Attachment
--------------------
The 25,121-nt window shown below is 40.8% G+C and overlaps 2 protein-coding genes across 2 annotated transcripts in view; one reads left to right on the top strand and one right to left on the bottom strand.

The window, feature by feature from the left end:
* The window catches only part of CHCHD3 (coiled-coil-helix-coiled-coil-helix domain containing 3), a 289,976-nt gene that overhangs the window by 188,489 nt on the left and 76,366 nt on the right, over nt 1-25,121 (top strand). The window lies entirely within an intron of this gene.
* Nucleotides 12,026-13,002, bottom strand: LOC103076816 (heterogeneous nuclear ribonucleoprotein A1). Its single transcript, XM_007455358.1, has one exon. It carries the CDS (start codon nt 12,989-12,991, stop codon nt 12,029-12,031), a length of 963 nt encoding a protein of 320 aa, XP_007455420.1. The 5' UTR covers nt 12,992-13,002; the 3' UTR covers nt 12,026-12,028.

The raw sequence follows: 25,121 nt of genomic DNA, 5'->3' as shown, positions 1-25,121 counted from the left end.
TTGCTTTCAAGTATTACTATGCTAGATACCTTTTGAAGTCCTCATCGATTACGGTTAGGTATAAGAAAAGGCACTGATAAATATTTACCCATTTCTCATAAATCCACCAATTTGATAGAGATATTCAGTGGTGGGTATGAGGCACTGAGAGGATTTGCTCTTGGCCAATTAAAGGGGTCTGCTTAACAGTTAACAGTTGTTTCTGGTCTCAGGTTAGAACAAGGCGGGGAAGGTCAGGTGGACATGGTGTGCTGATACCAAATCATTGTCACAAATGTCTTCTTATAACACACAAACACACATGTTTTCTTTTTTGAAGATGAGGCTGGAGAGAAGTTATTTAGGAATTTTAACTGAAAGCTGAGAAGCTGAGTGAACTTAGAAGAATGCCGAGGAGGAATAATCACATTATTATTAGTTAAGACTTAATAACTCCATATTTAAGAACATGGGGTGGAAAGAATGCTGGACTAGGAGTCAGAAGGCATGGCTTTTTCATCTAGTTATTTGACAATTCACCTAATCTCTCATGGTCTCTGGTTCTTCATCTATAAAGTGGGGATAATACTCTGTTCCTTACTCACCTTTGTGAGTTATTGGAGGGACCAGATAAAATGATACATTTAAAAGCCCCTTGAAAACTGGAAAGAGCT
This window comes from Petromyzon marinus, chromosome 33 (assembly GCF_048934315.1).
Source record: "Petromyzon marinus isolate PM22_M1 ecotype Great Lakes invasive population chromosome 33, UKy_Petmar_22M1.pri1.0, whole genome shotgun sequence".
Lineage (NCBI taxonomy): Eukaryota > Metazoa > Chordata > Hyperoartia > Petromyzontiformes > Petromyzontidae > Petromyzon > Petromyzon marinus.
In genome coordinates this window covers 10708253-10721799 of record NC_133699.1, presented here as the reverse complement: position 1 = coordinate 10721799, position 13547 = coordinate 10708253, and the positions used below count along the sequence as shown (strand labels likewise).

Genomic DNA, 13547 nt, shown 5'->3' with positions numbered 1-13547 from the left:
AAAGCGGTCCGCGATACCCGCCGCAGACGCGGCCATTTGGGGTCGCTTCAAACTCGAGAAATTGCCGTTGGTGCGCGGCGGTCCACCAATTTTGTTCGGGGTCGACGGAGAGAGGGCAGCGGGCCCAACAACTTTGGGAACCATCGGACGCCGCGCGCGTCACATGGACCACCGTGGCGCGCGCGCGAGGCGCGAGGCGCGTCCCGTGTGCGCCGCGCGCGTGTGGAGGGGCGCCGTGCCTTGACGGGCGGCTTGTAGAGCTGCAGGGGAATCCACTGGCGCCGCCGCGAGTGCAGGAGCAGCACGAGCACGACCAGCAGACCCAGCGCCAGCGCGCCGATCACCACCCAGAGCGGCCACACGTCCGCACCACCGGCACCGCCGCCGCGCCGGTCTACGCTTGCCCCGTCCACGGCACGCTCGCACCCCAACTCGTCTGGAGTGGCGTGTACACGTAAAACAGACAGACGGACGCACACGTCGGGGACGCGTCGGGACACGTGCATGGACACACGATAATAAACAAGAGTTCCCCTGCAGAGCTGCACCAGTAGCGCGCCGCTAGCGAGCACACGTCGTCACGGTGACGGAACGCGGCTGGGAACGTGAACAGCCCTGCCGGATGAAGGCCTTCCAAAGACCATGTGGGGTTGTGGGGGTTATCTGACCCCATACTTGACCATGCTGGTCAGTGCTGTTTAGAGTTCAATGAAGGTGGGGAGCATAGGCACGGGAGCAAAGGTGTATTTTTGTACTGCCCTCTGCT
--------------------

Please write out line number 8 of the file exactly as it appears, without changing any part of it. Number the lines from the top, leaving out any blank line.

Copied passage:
Source record: "Petromyzon marinus isolate PM22_M1 ecotype Great Lakes invasive population chromosome 33, UKy_Petmar_22M1.pri1.0, whole genome shotgun sequence".